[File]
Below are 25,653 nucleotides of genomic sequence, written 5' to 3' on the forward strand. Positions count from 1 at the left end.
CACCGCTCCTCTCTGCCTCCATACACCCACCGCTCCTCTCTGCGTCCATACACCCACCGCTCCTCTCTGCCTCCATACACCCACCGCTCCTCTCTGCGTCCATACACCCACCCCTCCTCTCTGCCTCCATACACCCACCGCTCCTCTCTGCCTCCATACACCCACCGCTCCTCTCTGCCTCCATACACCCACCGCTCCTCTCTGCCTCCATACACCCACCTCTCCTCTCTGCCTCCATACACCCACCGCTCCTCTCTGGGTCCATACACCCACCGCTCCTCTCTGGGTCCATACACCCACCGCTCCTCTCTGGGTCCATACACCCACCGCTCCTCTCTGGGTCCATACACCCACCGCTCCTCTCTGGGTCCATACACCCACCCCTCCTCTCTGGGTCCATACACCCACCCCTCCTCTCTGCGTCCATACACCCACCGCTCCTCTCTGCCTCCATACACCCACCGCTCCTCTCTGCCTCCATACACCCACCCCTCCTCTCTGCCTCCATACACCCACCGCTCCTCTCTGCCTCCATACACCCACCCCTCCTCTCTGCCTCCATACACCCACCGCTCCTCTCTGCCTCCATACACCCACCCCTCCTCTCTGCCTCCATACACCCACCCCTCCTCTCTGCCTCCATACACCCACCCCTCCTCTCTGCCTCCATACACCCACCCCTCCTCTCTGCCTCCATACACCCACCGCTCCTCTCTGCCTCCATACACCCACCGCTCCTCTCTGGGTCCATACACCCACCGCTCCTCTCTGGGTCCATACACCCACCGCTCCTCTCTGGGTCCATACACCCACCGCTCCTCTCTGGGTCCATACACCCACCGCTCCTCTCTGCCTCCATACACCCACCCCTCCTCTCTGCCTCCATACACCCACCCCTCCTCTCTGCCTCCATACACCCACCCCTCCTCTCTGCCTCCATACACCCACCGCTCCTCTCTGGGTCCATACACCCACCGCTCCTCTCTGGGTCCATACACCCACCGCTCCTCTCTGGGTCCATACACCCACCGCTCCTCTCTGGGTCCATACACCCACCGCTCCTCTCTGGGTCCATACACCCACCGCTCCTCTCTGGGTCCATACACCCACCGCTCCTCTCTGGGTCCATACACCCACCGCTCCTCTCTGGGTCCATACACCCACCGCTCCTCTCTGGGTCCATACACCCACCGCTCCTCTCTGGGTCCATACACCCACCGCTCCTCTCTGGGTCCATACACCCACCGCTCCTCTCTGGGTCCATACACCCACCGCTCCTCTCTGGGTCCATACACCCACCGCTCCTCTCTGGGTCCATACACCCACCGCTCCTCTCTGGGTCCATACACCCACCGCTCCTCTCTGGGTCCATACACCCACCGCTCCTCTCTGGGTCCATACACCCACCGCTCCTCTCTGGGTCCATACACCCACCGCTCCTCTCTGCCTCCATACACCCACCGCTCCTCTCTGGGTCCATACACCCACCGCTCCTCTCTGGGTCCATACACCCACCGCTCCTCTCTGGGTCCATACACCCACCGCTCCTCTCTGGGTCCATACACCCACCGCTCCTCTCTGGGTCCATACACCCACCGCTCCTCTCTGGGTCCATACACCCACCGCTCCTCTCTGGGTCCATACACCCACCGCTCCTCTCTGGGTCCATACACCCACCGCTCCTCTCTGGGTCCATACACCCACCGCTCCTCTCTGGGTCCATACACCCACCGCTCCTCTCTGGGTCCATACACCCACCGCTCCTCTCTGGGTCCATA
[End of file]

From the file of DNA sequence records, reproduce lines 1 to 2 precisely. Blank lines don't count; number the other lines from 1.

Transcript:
Below are 25,653 nucleotides of genomic sequence, written 5' to 3' on the forward strand. Positions count from 1 at the left end.
CACCGCTCCTCTCTGCCTCCATACACCCACCGCTCCTCTCTGCGTCCATACACCCACCGCTCCTCTCTGCCTCCATACACCCACCGCTCCTCTCTGCGTCCATACACCCACCCCTCCTCTCTGCCTCCATACACCCACCGCTCCTCTCTGCCTCCATACACCCACCGCTCCTCTCTGCCTCCATACACCCACCGCTCCTCTCTGCCTCCATACACCCACCTCTCCTCTCTGCCTCCATACACCCACCGCTCCTCTCTGGGTCCATACACCCACCGCTCCTCTCTGGGTCCATACACCCACCGCTCCTCTCTGGGTCCATACACCCACCGCTCCTCTCTGGGTCCATACACCCACCGCTCCTCTCTGGGTCCATACACCCACCCCTCCTCTCTGGGTCCATACACCCACCCCTCCTCTCTGCGTCCATACACCCACCGCTCCTCTCTGCCTCCATACACCCACCGCTCCTCTCTGCCTCCATACACCCACCCCTCCTCTCTGCCTCCATACACCCACCGCTCCTCTCTGCCTCCATACACCCACCCCTCCTCTCTGCCTCCATACACCCACCGCTCCTCTCTGCCTCCATACACCCACCCCTCCTCTCTGCCTCCATACACCCACCCCTCCTCTCTGCCTCCATACACCCACCCCTCCTCTCTGCCTCCATACACCCACCCCTCCTCTCTGCCTCCATACACCCACCGCTCCTCTCTGCCTCCATACACCCACCGCTCCTCTCTGGGTCCATACACCCACCGCTCCTCTCTGGGTCCATACACCCACCGCTCCTCTCTGGGTCCATACACCCACCGCTCCTCTCTGGGTCCATACACCCACCGCTCCTCTCTGCCTCCATACACCCACCCCTCCTCTCTGCCTCCATACACCCACCCCTCCTCTCTGCCTCCATACACCCACCCCTCCTCTCTGCCTCCATACACCCACCGCTCCTCTCTGGGTCCATACACCCACCGCTCCTCTCTGGGTCCATACACCCACCGCTCCTCTCTGGGTCCATACACCCACCGCTCCTCTCTGGGTCCATACACCCACCGCTCCTCTCTGGGTCCATACACCCACCGCTCCTCTCTGGGTCCATACACCCACCGCTCCTCTCTGGGTCCATACACCCACCGCTCCTCTCTGGGTCCATACACCCACCGCTCCTCTCTGGGTCCATACACCCACCGCTCCTCTCTGGGTCCATACACCCACCGCTCCTCTCTGGGTCCATACACCCACCGCTCCTCTCTGGGTCCATACACCCACCGCTCCTCTCTGGGTCCATACACCCACCGCTCCTCTCTGGGTCCATACACCCACCGCTCCTCTCTGGGTCCATACACCCACCGCTCCTCTCTGGGTCCATACACCCACCGCTCCTCTCTGGGTCCATACACCCACCGCTCCTCTCTGGGTCCATACACCCACCGCTCCTCTCTGCCTCCATACACCCACCGCTCCTCTCTGGGTCCATACACCCACCGCTCCTCTCTGGGTCCATACACCCACCGCTCCTCTCTGGGTCCATACACCCACCGCTCCTCTCTGGGTCCATACACCCACCGCTCCTCTCTGGGTCCATACACCCACCGCTCCTCTCTGGGTCCATACACCCACCGCTCCTCTCTGGGTCCATACACCCACCGCTCCTCTCTGGGTCCATACACCCACCGCTCCTCTCTGGGTCCATACACCCACCGCTCCTCTCTGGGTCCATACACCCACCGCTCCTCTCTGGGTCCATACACCCACCGCTCCTCTCTGGGTCCATA